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Greece: Secrets of the Past

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Matte World Digital was asked to recreate the Parthenon as it looked when completed at about 430 BC. This was an exciting opportunity to learn about ancient Greek architecture and art. Authenticity was a primary goal and much research exists about the Parthenon, including recent revelations about the colors the Greeks used to decorate the surfaces.

The IMAX format provides astonishing resolution and an immersive viewing experience. We were able to pack a fantastic amount of detail into the shot, which created heavy demands on the VFX pipeline. Our renders for Greece: Secrets of the Past were 5.5K -- close to 8 times more data than a normal theatrical film frame. Furthermore, the shot was more than 3.5 minutes long, starting with a helicopter shot of the present-day Acropilos site, transitioning to a computerized wireframe model, and back to a ground-level view of the present ruins.



The computer model of the Parthenon ruins is match-moved to a plate shot on location. The scientists in the foreground are characters in the story.


The Parthenon was damaged several times in its 2,400-year life. Restoration efforts are underway to reassemble the marble blocks.


Using a detailed model created by researchers, MWD is able to restore the structure.



The ancient Athenians did not leave the marble figures white, but gave them vivid lifelike colors, and added gold ornaments.



Behind massive bronze doors stood the true treasure of the Parthenon -- a 40-foot high statue of Athena. A water or oil reflecting pool probably filled the floor around Athena's feet. The pool reflected light up into the room, and may have also served to raise the humidity inside the temple to help preserve the statue.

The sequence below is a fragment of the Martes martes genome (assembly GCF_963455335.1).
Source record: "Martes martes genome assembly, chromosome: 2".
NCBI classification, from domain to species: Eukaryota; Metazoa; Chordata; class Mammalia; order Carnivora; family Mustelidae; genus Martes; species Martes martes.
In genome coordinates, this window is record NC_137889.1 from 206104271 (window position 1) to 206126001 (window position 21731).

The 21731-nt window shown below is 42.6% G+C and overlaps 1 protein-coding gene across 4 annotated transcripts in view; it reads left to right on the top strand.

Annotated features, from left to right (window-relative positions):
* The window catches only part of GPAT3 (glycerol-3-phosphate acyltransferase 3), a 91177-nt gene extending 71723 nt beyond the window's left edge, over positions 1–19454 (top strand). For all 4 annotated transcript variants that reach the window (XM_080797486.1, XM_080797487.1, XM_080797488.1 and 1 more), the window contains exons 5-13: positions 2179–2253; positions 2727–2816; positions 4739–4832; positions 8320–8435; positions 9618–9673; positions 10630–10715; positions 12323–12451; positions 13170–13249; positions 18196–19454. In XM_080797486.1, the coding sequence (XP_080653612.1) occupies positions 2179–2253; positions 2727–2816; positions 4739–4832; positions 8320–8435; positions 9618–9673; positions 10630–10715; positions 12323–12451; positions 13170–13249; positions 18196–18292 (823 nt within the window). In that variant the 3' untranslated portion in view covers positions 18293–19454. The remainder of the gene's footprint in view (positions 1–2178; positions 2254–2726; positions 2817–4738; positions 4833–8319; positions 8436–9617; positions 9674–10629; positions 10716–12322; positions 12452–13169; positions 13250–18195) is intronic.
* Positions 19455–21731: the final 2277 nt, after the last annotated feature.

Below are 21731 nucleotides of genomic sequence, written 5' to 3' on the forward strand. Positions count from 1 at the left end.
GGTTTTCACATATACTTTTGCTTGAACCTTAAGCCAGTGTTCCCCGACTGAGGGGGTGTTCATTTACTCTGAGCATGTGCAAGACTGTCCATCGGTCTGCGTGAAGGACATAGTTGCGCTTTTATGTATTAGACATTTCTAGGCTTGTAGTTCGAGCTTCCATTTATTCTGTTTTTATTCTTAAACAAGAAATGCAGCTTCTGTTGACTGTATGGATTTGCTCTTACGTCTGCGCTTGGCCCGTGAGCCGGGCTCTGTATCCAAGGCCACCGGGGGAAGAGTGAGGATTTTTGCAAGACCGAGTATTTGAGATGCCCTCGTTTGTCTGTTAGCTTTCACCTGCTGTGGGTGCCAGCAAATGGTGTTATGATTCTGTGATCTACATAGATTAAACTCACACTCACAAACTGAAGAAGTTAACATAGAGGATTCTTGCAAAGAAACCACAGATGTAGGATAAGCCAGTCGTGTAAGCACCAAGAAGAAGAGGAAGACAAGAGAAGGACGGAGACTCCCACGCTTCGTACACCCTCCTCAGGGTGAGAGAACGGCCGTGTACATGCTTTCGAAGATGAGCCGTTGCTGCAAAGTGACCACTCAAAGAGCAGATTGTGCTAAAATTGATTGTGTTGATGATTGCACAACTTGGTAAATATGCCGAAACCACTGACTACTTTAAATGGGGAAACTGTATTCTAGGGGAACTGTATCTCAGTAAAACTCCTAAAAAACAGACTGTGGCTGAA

MWD used global illumination techniques to simulate the effect of light bouncing around the room. Only a few windows near the entrance provide all the illmunation.




Athena's helmet and clothing were crafted of solid gold, and made this temple one of the most extravagent public expenditures in history. Ray-traced reflections in the Gold reflect a simplified version of the room to keep render times under control.



The Athenians used Ivory for Athena's skin. They had a very specific "language" for sculpture and the ratios between various dimensions of facial features, posture, and many other elements carried signifcance for the sulptor, a man named Phidias. No ruins or drawings of the statue remain. This model is based on descriptions of the statue recorded by ancient visitors.



Visitors were probably never allowed to enter the temple, but our camera makes a sweeping fly-through up to Athena's eye level. At the conclusion of the shot, the camera circles around behind the statue to show a view toward the entrance, as the scientists step into a scene that existed thousands of years ago.

Film Credits

Film Credits